1. Whether a district court’s decision to quash or enforce an EEOC subpoena should be reviewed de novo, which only the Ninth Circuit does, or should be reviewed deferentially, which eight other circuits do, consistent with this Court’s precedents concerning the choice of standards of review.
2. Whether the Ninth Circuit’s decision to enforce an EEOC subpoena, depending upon a notion of relevance so broad that it effectively abrogates statutory limits on the EEOC’s investigative powers, conflicts with EEOC v. Shell Oil, 466 U.S. 54 (1984) and the holdings of at least three other circuits.
The U.S. Chamber urged the Supreme Court to defer to trial judges when reviewing a decision not to enforce an EEOC subpoena. The brief urged the Court to hold that, as such decisions turn heavily on factual determinations, the correct standard of review is clear error, not de novo. The brief explained that a deferential standard of review is most efficient in the context of EEOC subpoena enforcement actions because district courts are closest to the factual and evidentiary issues at play and can readily appreciate the full weight of the evidence through hearings, witness testimony, and direct access to the parties. Conversely, a de novo standard encourages appeals and discourages informal resolution of non-merits issues, dragging out an already lengthy EEOC investigation process at the expense of Title VII’s aims of prompt investigation and resolution of discrimination claims.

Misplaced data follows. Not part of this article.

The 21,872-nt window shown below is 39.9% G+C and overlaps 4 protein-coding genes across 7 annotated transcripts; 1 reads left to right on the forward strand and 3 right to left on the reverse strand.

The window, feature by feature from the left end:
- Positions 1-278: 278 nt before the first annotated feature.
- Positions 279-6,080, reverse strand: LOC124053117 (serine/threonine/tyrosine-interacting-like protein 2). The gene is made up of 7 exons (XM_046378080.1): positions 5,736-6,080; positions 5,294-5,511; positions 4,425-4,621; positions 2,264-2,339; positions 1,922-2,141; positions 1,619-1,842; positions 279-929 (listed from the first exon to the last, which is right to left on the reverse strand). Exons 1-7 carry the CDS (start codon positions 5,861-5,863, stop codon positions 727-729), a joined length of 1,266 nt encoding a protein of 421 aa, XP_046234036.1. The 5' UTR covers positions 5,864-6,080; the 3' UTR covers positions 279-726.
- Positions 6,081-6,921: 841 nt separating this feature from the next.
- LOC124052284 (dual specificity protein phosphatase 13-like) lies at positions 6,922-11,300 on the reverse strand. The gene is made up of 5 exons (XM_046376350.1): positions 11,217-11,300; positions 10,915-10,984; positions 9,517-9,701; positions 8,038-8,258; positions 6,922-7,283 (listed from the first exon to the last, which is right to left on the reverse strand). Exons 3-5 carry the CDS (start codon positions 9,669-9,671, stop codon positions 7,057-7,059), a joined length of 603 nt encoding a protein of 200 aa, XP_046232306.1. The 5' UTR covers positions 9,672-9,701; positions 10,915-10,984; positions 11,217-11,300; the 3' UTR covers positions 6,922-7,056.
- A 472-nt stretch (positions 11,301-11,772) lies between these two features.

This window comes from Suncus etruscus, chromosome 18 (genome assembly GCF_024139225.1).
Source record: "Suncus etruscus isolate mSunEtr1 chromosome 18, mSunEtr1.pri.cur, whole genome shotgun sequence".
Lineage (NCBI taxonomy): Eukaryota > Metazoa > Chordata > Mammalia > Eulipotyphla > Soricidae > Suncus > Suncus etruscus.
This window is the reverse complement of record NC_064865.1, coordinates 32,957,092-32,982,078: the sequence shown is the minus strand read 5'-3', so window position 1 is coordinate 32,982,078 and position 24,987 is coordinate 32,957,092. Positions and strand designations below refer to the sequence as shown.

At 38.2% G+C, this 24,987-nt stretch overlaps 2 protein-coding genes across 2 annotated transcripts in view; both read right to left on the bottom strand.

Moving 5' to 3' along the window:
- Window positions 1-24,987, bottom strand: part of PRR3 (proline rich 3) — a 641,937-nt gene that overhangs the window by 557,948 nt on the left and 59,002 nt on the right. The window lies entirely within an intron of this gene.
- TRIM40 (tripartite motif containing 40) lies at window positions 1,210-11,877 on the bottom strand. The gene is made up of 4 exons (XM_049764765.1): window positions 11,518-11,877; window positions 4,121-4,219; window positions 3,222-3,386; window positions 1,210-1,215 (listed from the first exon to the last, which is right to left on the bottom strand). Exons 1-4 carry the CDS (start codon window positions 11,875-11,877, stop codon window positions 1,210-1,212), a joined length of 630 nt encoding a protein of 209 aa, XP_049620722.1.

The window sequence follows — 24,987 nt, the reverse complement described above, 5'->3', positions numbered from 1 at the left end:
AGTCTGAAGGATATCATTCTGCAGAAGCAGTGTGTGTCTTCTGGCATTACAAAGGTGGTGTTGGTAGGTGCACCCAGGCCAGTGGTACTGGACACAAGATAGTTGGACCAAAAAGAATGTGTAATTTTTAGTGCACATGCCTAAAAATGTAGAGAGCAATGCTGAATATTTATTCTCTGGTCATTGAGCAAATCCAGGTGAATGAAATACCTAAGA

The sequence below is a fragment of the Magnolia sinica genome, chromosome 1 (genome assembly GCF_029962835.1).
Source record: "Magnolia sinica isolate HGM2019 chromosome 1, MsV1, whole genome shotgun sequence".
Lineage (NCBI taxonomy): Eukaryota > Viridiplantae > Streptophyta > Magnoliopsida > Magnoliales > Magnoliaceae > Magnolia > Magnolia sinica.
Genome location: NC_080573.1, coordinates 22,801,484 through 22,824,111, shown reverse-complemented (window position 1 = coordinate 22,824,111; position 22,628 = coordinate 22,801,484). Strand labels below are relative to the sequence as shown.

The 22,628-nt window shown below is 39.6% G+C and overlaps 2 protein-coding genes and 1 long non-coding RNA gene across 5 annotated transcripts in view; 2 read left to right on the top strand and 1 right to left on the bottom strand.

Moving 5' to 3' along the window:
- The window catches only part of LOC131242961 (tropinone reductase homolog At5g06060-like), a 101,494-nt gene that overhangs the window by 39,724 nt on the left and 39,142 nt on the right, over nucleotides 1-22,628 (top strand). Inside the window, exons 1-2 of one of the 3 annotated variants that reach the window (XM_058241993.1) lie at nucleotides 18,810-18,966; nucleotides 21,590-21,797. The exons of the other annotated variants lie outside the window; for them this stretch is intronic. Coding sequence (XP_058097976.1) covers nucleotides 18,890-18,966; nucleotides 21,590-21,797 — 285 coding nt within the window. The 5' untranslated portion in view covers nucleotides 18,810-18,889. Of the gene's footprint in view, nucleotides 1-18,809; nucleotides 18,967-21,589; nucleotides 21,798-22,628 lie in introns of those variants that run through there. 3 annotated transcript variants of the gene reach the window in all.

This case has not been decided on the merits.